The Birth of the Modern Shark Tank Economy

imagePaula and I are both readers. Except in the case of a movie night or some other exceptions the TV doesn’t get a lot of play time in the Golbabai house. One of those exceptions however is our favorite Friday night tradition: putting the kids to bed and watching Shark Tank over a bowl of ice cream. As an economics blogger, I find the show fascinating because in just a few short minutes it is a perfect microcosm of how our modern economy thinks and rewards. Continue reading

Our Repair Economy: Are Low Prices the Enemy of Sustainability?

imageI was preparing for work one morning when disaster struck; my trusty beard trimmer wasn’t trimming. There was plenty of strange whirring but absolutely no movement of the blades. I spent a few minutes tinkering with it but to no avail. At this point, what are my options? It seemed to me that the problem was fixable. I have a two-year-old son who is fascinated with shaving; maybe he got a hold of it and dropped it, knocking something loose. If I couldn’t fix it myself, could a repair shop handle it? What would they charge me? How would that compare with the cost of a brand new beard trimmer? But maybe the biggest question was this: do repair shops for small electronics even exist any more? Continue reading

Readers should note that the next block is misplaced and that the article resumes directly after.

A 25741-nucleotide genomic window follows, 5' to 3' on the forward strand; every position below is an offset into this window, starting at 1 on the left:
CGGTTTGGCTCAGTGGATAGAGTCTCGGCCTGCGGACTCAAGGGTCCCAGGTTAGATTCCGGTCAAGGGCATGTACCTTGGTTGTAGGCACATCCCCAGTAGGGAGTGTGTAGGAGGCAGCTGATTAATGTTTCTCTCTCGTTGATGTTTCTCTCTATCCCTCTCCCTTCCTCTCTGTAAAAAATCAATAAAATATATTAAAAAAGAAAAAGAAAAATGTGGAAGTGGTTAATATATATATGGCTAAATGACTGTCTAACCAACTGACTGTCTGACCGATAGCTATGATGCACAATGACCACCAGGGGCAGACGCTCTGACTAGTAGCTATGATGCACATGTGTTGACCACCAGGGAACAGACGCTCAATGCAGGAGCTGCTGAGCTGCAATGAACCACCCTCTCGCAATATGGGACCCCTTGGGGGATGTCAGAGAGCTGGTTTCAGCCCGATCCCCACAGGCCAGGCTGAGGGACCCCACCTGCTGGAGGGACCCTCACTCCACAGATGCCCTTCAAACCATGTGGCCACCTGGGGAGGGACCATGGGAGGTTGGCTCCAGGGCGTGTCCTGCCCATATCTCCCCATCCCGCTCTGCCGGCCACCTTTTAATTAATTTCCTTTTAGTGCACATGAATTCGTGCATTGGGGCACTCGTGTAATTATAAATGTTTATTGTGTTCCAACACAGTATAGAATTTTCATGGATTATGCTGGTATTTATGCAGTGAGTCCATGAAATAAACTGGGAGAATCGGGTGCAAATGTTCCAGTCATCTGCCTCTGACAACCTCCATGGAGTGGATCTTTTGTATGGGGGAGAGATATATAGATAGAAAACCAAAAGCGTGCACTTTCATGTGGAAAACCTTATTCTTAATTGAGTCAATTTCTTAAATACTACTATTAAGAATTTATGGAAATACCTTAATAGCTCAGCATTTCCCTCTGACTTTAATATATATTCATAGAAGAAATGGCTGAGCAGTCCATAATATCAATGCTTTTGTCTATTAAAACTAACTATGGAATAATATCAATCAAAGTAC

Redefining Success in Our Economy

imageBy all accounts the famed basketball coach John Wooden is one of the most successful in the history of the game. He boasts an all-time winning percentage of over .800 (620-147), and won an incredible 10 national championships over a twelve year period (from 1963-1975), which included four perfect seasons (1964, 1967, 1972, and 1973) and an 88 game winning streak. Despite all his victories however, a deeper look into Coach Wooden’s philosophy reveals that winning was something he actually never talked about, as he did not believe that success should be judged by comparison with anyone else. Continue reading